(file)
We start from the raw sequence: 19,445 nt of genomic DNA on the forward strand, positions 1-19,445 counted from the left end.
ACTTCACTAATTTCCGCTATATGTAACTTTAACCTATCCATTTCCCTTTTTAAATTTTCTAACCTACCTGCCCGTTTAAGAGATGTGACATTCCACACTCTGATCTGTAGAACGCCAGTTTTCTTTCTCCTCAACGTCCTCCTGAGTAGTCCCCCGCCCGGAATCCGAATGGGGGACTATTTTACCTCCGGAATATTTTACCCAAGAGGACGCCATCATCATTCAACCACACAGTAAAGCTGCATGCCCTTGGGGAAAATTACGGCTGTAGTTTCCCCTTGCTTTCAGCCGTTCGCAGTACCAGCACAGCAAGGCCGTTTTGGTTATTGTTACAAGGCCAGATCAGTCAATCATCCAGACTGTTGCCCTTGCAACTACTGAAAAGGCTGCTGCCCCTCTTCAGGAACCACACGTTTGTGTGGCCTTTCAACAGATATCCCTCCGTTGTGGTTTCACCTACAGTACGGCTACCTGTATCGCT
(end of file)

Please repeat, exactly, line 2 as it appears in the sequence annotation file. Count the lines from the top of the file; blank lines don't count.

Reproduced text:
ACTTCACTAATTTCCGCTATATGTAACTTTAACCTATCCATTTCCCTTTTTAAATTTTCTAACCTACCTGCCCGTTTAAGAGATGTGACATTCCACACTCTGATCTGTAGAACGCCAGTTTTCTTTCTCCTCAACGTCCTCCTGAGTAGTCCCCCGCCCGGAATCCGAATGGGGGACTATTTTACCTCCGGAATATTTTACCCAAGAGGACGCCATCATCATTCAACCACACAGTAAAGCTGCATGCCCTTGGGGAAAATTACGGCTGTAGTTTCCCCTTGCTTTCAGCCGTTCGCAGTACCAGCACAGCAAGGCCGTTTTGGTTATTGTTACAAGGCCAGATCAGTCAATCATCCAGACTGTTGCCCTTGCAACTACTGAAAAGGCTGCTGCCCCTCTTCAGGAACCACACGTTTGTGTGGCCTTTCAACAGATATCCCTCCGTTGTGGTTTCACCTACAGTACGGCTACCTGTATCGCT